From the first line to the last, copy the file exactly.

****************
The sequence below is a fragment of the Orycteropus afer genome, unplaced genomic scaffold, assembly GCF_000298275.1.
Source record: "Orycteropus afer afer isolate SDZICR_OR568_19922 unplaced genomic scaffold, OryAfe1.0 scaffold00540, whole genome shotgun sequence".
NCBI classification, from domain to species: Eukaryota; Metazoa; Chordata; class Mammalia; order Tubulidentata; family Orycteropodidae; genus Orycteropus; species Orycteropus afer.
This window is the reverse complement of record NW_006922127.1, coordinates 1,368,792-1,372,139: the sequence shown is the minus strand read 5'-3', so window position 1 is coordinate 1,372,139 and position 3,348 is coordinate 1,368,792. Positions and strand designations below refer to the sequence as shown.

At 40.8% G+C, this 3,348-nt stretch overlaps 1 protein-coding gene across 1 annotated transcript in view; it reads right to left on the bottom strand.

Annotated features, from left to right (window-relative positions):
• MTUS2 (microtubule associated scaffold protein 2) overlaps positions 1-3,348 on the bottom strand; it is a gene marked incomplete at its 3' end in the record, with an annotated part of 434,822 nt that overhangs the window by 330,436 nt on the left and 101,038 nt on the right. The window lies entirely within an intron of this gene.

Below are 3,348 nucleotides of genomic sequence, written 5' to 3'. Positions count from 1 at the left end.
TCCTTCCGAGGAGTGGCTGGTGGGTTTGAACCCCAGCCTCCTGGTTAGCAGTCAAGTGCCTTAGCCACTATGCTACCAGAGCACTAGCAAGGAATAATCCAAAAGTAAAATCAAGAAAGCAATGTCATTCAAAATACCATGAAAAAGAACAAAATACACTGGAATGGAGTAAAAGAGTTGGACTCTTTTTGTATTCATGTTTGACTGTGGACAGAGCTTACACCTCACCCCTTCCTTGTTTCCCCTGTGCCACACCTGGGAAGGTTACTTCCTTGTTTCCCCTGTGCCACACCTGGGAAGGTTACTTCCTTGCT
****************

The sequence below is a fragment of the Orycteropus afer genome, unplaced genomic scaffold, assembly GCF_000298275.1.
Source record: "Orycteropus afer afer isolate SDZICR_OR568_19922 unplaced genomic scaffold, OryAfe1.0 scaffold00540, whole genome shotgun sequence".
NCBI classification, from domain to species: Eukaryota; Metazoa; Chordata; class Mammalia; order Tubulidentata; family Orycteropodidae; genus Orycteropus; species Orycteropus afer.
This window is the reverse complement of record NW_006922127.1, coordinates 1,368,792-1,372,139: the sequence shown is the minus strand read 5'-3', so window position 1 is coordinate 1,372,139 and position 3,348 is coordinate 1,368,792. Positions and strand designations below refer to the sequence as shown.

At 40.8% G+C, this 3,348-nt stretch overlaps 1 protein-coding gene across 1 annotated transcript in view; it reads right to left on the bottom strand.

Annotated features, from left to right (window-relative positions):
• MTUS2 (microtubule associated scaffold protein 2) overlaps positions 1-3,348 on the bottom strand; it is a gene marked incomplete at its 3' end in the record, with an annotated part of 434,822 nt that overhangs the window by 330,436 nt on the left and 101,038 nt on the right. The window lies entirely within an intron of this gene.

Below are 3,348 nucleotides of genomic sequence, written 5' to 3'. Positions count from 1 at the left end.
TCCTTCCGAGGAGTGGCTGGTGGGTTTGAACCCCAGCCTCCTGGTTAGCAGTCAAGTGCCTTAGCCACTATGCTACCAGAGCACTAGCAAGGAATAATCCAAAAGTAAAATCAAGAAAGCAATGTCATTCAAAATACCATGAAAAAGAACAAAATACACTGGAATGGAGTAAAAGAGTTGGACTCTTTTTGTATTCATGTTTGACTGTGGACAGAGCTTACACCTCACCCCTTCCTTGTTTCCCCTGTGCCACACCTGGGAAGGTTACTTCCTTGTTTCCCCTGTGCCACACCTGGGAAGGTTACTTCCTTGCT